Boutique startups give fertility treatments a ‘luxury’ makeover

waiting room influencer wall
The waiting room at Trellis.

[There’s a] growing world of boutique egg-freezing operations Instagrammable enough for their majority-millennial clientele. Take Trellis, a “women’s fertility studio,” with a flagship location in New York City and a plan to roll out nationally this year. Vogue describes Trellis as combining the convenience of concierge medicine with selfie-worthy Richard Serra-esque architecture and inspirational Michele Obama quotes. Or newest-comer Ovally, which whisks groups of young women away to Spain for egg-freezing operations that cost up to 75 percent less than in the US, with 100 percent more Mediterranean beach holiday vibes.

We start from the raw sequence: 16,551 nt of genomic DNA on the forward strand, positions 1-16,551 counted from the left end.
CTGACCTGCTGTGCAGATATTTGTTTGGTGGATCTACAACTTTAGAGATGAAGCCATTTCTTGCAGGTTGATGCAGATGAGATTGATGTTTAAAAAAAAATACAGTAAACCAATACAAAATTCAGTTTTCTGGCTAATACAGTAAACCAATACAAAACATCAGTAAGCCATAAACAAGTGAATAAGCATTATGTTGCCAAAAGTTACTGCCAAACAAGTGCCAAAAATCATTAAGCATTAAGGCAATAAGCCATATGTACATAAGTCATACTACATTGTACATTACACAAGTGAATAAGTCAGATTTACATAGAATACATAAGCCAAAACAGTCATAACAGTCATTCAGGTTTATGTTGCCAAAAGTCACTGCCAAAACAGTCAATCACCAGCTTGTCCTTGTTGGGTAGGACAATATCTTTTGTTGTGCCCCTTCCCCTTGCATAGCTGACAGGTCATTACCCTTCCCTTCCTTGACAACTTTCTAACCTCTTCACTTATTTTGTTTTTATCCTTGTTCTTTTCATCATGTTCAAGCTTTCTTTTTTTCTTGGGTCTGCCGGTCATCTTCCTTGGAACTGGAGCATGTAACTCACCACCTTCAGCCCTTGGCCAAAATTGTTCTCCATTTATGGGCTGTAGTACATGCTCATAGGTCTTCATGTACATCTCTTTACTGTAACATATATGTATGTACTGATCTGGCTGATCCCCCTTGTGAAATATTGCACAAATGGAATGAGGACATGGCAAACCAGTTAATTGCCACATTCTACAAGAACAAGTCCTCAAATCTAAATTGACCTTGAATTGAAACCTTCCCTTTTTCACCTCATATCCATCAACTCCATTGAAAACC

Crystal-clear pricing plans, curated glossy content, coaches available at your every beck and call: These services are lending a new psychological sheen to the often stigmatized challenges of infertility. They sell pregnancy as a luxury good—empowerment, not anxiety. But throwing a warm gauzy filter over a clinical experience doesn’t change the fact that fertility treatments are medical procedures.

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“Creating greater access for people who have not had it historically and creating a friendlier, more emotionally aware support system for people going through the emotionally fraught process of fertility treatments is generally a really good thing,” says [sociologist] Karen Levy.

Read full, original post: Fertility Treatment Gets Less Clinical, More ‘Grammable

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